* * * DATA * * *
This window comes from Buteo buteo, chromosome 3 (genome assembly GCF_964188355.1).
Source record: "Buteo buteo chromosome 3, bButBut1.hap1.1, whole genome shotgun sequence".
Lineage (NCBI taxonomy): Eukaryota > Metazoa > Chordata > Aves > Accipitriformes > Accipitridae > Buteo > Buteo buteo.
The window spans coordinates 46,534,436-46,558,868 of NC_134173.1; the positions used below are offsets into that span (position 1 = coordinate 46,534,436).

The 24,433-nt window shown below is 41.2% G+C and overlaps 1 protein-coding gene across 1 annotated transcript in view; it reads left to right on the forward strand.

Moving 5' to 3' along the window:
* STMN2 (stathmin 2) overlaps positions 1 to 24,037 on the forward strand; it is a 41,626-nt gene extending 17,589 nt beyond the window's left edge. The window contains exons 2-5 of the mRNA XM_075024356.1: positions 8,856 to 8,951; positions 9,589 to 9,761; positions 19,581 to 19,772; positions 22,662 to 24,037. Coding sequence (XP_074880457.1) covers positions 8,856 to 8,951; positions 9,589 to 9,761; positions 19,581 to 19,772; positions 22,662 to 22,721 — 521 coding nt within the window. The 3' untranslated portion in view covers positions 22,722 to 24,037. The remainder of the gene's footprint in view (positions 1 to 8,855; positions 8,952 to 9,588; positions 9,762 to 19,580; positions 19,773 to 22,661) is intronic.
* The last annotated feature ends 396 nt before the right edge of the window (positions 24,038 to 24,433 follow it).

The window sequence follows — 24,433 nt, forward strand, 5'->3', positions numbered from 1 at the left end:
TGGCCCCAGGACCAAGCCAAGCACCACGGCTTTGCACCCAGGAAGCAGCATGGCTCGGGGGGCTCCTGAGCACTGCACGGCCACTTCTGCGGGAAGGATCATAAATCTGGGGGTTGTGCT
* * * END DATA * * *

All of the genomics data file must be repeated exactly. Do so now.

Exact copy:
This window comes from Buteo buteo, chromosome 3 (genome assembly GCF_964188355.1).
Source record: "Buteo buteo chromosome 3, bButBut1.hap1.1, whole genome shotgun sequence".
Lineage (NCBI taxonomy): Eukaryota > Metazoa > Chordata > Aves > Accipitriformes > Accipitridae > Buteo > Buteo buteo.
The window spans coordinates 46,534,436-46,558,868 of NC_134173.1; the positions used below are offsets into that span (position 1 = coordinate 46,534,436).

The 24,433-nt window shown below is 41.2% G+C and overlaps 1 protein-coding gene across 1 annotated transcript in view; it reads left to right on the forward strand.

Moving 5' to 3' along the window:
* STMN2 (stathmin 2) overlaps positions 1 to 24,037 on the forward strand; it is a 41,626-nt gene extending 17,589 nt beyond the window's left edge. The window contains exons 2-5 of the mRNA XM_075024356.1: positions 8,856 to 8,951; positions 9,589 to 9,761; positions 19,581 to 19,772; positions 22,662 to 24,037. Coding sequence (XP_074880457.1) covers positions 8,856 to 8,951; positions 9,589 to 9,761; positions 19,581 to 19,772; positions 22,662 to 22,721 — 521 coding nt within the window. The 3' untranslated portion in view covers positions 22,722 to 24,037. The remainder of the gene's footprint in view (positions 1 to 8,855; positions 8,952 to 9,588; positions 9,762 to 19,580; positions 19,773 to 22,661) is intronic.
* The last annotated feature ends 396 nt before the right edge of the window (positions 24,038 to 24,433 follow it).

The window sequence follows — 24,433 nt, forward strand, 5'->3', positions numbered from 1 at the left end:
TGGCCCCAGGACCAAGCCAAGCACCACGGCTTTGCACCCAGGAAGCAGCATGGCTCGGGGGGCTCCTGAGCACTGCACGGCCACTTCTGCGGGAAGGATCATAAATCTGGGGGTTGTGCT